Corn yield potential estimates amidst a 'perfect storm'
As of Sunday, July 1, 16 percent of Iowa’s corn crop had silked, two weeks ahead of normal (USDA July 1). A good share of the crop will silk in the next few days to two weeks. This is the most critical time for corn in terms of effects on yield potential (see Elmore ICM News), a time when water use maximizes (see Al-Kaisi et al., ICM News). Unfortunately, this timing coincides with dry soils across most of Iowa and a forecast for unseasonably high temperatures at least through the end of this week. Many wonder about the impact of this ‘perfect storm’ on corn yield potential. How will this rare combination of circumstances - corn at the most critical developmental stage, dry soils and hot dry weather persisting for several more days – impact yield potential? The corn simulation model, Hybrid-Maize, helps us address these questions.
- Has 2012 weather from planting through July 2 affected corn yield potential?
No, at least not at the three sites modeled in the historical as well as the 2012 weather data recorded to date at those sites. Obviously, some Iowa fields have experienced afternoon leaf rolling for a week or more already. At least some of these are related to rootworm feeding (see Erin Hodgson’s July 2 ICM News article). Other fields like this perhaps experienced soil compaction, excessive tillage or other issues that affected root growth and soil moisture (see Elmore’s ICM News on emergence issues). Yields are already affected in those fields. However, fields that have not had significant leaf rolling as of July 2 still had high yield potential.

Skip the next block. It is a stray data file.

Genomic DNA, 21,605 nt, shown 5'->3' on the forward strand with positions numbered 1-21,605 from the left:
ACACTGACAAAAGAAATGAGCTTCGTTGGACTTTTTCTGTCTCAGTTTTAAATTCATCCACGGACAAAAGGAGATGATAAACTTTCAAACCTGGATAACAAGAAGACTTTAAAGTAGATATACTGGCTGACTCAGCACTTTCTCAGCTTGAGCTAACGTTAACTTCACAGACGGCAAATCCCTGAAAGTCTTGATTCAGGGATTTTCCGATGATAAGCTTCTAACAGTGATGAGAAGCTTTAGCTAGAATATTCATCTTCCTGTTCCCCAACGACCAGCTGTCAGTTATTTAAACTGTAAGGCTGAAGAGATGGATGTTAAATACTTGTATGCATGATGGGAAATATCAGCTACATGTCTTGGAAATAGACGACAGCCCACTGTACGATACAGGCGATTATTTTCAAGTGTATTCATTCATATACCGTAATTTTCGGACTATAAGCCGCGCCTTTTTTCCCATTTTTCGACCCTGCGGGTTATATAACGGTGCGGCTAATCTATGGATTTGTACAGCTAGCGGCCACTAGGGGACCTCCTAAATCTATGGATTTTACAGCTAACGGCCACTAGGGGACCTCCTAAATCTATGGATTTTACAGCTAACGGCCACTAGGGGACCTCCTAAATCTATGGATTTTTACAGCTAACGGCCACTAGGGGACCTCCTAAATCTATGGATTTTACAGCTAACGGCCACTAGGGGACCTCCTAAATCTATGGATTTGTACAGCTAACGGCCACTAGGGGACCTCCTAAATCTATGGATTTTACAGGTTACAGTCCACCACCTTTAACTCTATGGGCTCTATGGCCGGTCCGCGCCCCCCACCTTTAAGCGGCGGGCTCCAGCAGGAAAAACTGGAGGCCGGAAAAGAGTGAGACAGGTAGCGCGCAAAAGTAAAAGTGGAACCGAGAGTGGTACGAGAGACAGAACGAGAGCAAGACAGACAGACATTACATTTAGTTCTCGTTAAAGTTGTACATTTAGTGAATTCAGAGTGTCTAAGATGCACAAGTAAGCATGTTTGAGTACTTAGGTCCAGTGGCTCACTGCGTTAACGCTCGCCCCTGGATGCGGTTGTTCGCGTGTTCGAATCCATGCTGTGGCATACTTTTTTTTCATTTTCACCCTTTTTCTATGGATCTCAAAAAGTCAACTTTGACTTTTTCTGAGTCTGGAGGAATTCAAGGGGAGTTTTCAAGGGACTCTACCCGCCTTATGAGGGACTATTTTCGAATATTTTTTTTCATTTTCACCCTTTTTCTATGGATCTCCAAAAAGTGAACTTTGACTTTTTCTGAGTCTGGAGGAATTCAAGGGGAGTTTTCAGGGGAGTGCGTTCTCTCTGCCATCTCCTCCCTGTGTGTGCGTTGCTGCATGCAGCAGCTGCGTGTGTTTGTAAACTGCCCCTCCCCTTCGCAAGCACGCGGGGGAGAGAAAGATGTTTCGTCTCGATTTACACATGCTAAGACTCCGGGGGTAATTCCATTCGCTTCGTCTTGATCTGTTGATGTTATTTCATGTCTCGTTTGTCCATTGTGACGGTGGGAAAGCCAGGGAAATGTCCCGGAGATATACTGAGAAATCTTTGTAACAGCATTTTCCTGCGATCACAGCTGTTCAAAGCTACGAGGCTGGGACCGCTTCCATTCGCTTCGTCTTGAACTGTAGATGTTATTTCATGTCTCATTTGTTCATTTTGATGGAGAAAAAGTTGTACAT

- What effect will this week’s extremely hot and dry weather have on yield potential?
That depends on the location and the kind of year we have for the rest of the season.
Best-case: If the best year in the weather database occurred at each of the sites, estimated yields in Gilbert/ Ames could be reduced by about 11 percent compared to yield estimates at the same site on July 2 (Figure 1). Crawfordsville would experience a 4 percent reduction, and Sutherland would actually see a 3 percent yield increase over that of July 2. In the best year at Sutherland, significant rain events occurred before mid-July. I need to say here that these are best year – best year comparisons. That is the estimated yields from July 8 are as if the best possible year started on July 9 and the same is true for the July 2 estimates. That also means that the best possible year could and does differ between July 2 and July 8; at Gilbert/Ames for example, the best year following July 2 was 2009, and for July 8 was 2004 (see Table 2 for the specific years at each site).
Worst-case: The encouraging part of the analysis is that forecast conditions between July 2-8 are actually better than the worst year weather for all three sites. This corresponds with measurements of stress-days discussed by Elwynn Taylor in the ICM News and as shown on the July 5 daily feature on Mesonet.
Figure 1. Yield advantage for July 2 conditions over those of July 8 within yield groups and locations.
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